Psychedelics Pioneer Creates Alcohol Substitute With No Toxicity
In 2009, David Nutt was dismissed from his role as England’s chief drug adviser when he claimed LSD and MDMA were less dangerous than alcohol. Though it’s surely a nuanced argument, Nutt was referring to the relative toxicity between the substances – a fact overshadowed by the cultural stigma surrounding them. And now he’s trying to take that conviction to market with an alcohol substitute called Alcarelle, which gives users the buzz without the horribly toxic side effects.
“The industry knows alcohol is a toxic substance,” said Nutt in an interview with the Guardian. “If it were discovered today, it would be illegal as a foodstuff. The safe limit of alcohol, if you apply food standards criteria, would be one glass of wine a year.”
This hasn’t slowed the consumption of alcohol as the trillion-dollar global industry continues to flourish. Meanwhile, alcohol is attributed to nearly 6 percent of all deaths globally every year – that’s about 3.3 million people killed from alcohol-related issues.
While Nutt’s career is marked by his many breakthroughs studying the psychologically therapeutic effects of psychedelics – and earning him the lengthy title of neuropsychopharmacologist – he’s had his idea for an alcohol alternative on the back burner for decades.
Ever since he began studying alcohol antidotes that reversed the drug’s inebriating effects, Nutt realized that GABA receptors in the brain could be targeted to produce intoxication, while avoiding the elements that damage the liver and other vital organs. And now he believes the market is primed for a release of his product as the extent of alcohol’s adverse effects have become more widely understood.
He also believes the Silicon Valley doctrine of creating “disruptive” technologies has set the stage for his product to infiltrate the behemoth that is the alcohol industry.
In fact, he says he believes the industry will be receptive to his product as major liquor, wine, and beer brands are already investing in alternatives such as cannabis, at the behest of their customers; notably the newer generations that have access to more data and are more health conscientious.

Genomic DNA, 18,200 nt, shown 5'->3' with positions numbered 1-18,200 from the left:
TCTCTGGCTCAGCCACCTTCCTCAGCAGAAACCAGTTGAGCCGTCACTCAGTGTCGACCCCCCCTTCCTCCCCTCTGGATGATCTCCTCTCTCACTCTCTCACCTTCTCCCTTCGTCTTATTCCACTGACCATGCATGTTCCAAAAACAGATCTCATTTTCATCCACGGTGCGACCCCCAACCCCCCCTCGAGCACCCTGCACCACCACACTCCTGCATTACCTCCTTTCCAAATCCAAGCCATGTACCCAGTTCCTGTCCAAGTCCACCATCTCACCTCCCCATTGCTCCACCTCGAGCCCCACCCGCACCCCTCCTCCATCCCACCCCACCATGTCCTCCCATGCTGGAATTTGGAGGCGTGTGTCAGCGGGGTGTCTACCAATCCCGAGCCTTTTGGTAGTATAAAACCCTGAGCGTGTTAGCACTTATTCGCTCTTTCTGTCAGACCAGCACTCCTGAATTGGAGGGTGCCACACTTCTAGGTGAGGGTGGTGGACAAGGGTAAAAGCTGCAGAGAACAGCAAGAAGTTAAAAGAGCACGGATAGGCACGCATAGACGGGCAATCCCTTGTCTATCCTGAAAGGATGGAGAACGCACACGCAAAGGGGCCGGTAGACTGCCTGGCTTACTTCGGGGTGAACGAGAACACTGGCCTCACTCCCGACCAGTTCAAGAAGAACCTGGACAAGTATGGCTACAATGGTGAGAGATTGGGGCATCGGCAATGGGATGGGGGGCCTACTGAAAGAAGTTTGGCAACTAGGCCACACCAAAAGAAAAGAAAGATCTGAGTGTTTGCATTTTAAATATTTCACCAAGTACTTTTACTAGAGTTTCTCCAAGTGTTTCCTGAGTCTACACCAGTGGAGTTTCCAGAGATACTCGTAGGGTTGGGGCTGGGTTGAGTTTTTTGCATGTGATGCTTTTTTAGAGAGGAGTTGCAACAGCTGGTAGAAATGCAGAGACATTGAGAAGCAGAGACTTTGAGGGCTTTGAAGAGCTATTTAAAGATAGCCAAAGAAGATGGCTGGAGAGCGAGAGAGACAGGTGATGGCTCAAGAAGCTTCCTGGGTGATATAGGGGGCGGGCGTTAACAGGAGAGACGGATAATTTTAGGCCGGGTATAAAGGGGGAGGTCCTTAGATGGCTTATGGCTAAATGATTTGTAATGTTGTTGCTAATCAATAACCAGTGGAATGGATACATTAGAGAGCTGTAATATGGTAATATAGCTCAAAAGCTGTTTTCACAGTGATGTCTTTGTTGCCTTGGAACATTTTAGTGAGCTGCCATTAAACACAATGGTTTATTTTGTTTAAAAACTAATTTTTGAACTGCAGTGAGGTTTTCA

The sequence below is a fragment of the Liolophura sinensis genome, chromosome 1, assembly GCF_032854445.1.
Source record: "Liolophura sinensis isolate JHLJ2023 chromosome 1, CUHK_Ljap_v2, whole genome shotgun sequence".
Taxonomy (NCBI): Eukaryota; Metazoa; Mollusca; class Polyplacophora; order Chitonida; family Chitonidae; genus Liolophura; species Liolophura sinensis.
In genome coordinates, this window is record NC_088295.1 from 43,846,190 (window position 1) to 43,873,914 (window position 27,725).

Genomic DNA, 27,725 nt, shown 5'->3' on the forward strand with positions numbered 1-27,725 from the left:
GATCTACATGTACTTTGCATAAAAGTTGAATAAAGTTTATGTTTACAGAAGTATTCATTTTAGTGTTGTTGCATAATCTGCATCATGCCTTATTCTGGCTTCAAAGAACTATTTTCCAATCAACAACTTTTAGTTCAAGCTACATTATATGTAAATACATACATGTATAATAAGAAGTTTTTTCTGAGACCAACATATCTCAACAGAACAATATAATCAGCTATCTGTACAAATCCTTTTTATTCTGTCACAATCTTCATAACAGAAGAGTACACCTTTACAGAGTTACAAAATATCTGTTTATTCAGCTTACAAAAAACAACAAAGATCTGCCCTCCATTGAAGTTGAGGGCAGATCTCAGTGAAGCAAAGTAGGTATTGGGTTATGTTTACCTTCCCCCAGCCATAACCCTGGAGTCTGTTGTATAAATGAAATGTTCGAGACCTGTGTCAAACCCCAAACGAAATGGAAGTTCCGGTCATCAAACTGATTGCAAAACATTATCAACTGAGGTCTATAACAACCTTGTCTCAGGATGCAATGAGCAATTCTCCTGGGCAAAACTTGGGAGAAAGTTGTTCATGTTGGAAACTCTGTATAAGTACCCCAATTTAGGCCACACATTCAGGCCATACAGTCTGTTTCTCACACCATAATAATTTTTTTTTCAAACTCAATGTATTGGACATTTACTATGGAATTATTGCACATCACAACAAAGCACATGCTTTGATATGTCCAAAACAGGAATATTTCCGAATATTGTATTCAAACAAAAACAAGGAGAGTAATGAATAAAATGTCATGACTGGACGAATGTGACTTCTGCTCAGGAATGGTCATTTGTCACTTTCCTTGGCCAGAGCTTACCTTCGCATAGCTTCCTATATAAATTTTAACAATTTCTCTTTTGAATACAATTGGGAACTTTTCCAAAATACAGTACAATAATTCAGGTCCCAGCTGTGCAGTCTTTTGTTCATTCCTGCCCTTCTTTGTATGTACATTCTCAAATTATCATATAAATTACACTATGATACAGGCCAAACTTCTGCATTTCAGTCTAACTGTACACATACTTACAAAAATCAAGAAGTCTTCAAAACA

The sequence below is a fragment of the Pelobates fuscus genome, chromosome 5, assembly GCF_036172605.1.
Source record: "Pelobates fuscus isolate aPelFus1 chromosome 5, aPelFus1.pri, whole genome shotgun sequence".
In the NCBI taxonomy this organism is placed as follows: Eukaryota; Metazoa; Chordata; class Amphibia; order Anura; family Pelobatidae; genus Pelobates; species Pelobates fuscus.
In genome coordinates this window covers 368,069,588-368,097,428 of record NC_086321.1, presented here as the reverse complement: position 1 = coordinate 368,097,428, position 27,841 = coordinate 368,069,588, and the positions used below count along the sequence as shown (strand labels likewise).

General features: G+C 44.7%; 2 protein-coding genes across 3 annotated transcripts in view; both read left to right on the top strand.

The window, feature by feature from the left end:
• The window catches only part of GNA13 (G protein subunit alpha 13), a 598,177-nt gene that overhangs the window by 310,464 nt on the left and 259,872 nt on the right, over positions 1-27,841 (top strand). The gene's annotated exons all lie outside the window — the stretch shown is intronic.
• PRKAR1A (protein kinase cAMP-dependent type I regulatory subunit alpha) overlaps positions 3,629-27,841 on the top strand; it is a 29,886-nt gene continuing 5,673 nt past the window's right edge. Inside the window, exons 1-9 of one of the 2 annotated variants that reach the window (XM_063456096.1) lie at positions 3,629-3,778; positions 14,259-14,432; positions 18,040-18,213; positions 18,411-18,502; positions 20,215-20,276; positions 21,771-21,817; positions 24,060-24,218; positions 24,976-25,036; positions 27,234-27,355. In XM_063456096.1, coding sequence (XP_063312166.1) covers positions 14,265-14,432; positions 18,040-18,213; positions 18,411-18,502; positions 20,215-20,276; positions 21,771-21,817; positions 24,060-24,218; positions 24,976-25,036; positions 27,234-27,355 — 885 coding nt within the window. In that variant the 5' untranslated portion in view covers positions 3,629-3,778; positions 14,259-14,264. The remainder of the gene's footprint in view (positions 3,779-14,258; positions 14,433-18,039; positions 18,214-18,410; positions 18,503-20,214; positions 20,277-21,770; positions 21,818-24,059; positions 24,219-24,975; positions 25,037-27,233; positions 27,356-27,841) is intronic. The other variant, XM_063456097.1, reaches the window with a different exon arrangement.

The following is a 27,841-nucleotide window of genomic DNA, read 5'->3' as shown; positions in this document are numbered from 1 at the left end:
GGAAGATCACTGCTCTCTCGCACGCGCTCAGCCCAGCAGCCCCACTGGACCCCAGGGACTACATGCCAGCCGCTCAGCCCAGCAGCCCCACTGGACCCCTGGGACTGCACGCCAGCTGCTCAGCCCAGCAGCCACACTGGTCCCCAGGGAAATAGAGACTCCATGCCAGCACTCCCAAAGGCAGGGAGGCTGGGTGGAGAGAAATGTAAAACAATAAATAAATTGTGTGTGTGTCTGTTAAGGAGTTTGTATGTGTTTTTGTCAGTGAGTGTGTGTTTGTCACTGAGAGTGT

But instead of trying to convince alcohol producers to revamp their entire process, Nutt says Alcarelle could simply be added to existing product, while the alcohol content is synthesized out or the product not distilled at all.
Nutt has identified the serotonin, dopamine and GABA receptors in the brain that alcohol works across and says he can individually target disparate receptors to achieve desired effects.
Not only could Alcarelle vary in the level of intoxication it induces, but it can also deliver a “capped” drunkenness where, after a certain point, you won’t get any drunker no matter how much you imbibe.
Nutt is currently working on acquiring $26 million in funding to have it properly tested and approved by the appropriate government regulatory agencies, before taking it to market. He already has one investor who provided the seed funding to get the product off the ground.
For now, only a handful of people, mostly he and his colleagues, have had the pleasure of trying his drug, and all are in concurrence that it’s as effective, if not more pleasant than alcohol. If it truly evades liver damage and a hangover, he may have an incredibly desirable compound on his hands. And coming from a man who owns a bar of his own and intends to one day sell Alcarelle at his establishment, it all sounds pretty promising.
For more on research conducted in Nutt’s field check out Gaia’s original series Psychedelica:
Bicycle Day 2022 – 79 Years Since Albert Hofmann's LSD Discovery
Eight years before Albert Hofmann first synthesized LSD in 1938, Harry J. Anslinger was appointed the founding commissioner of the U.S. Treasury’s Federal Bureau of Narcotics. While both men were of Swiss descent and their life’s work centered around public drug use, their paths couldn’t have been more divergent. And now for this year’s Bicycle Day, as the tides of drug policy are shifting quicker than ever, their stories are increasingly relevant.
While most consider the United States’ war on drugs to have started with the Nixon or Reagan administrations, author Johann Hari in his book Chasing the Scream: The First and Last Days of the War on Drugs, urges our reconsideration of the country’s infamously failed attempt at drug prohibition to an earlier date.
Hari argues that based on racism, classism, and other prejudices, Anslinger was largely responsible for creating a zeitgeist of public misconception about nearly every drug, without regard to therapeutic applications or larger societal implications.
And though Anslinger’s tenure ended just before the criminalization of LSD, it was the foundation he set in place that widely villainized the chemical for decades.
But with the recent relaxation around psychedelic substances and the recognition of their potential as powerful healing modalities, Hofmann’s radical discovery may finally be realized for what he envisioned it could be.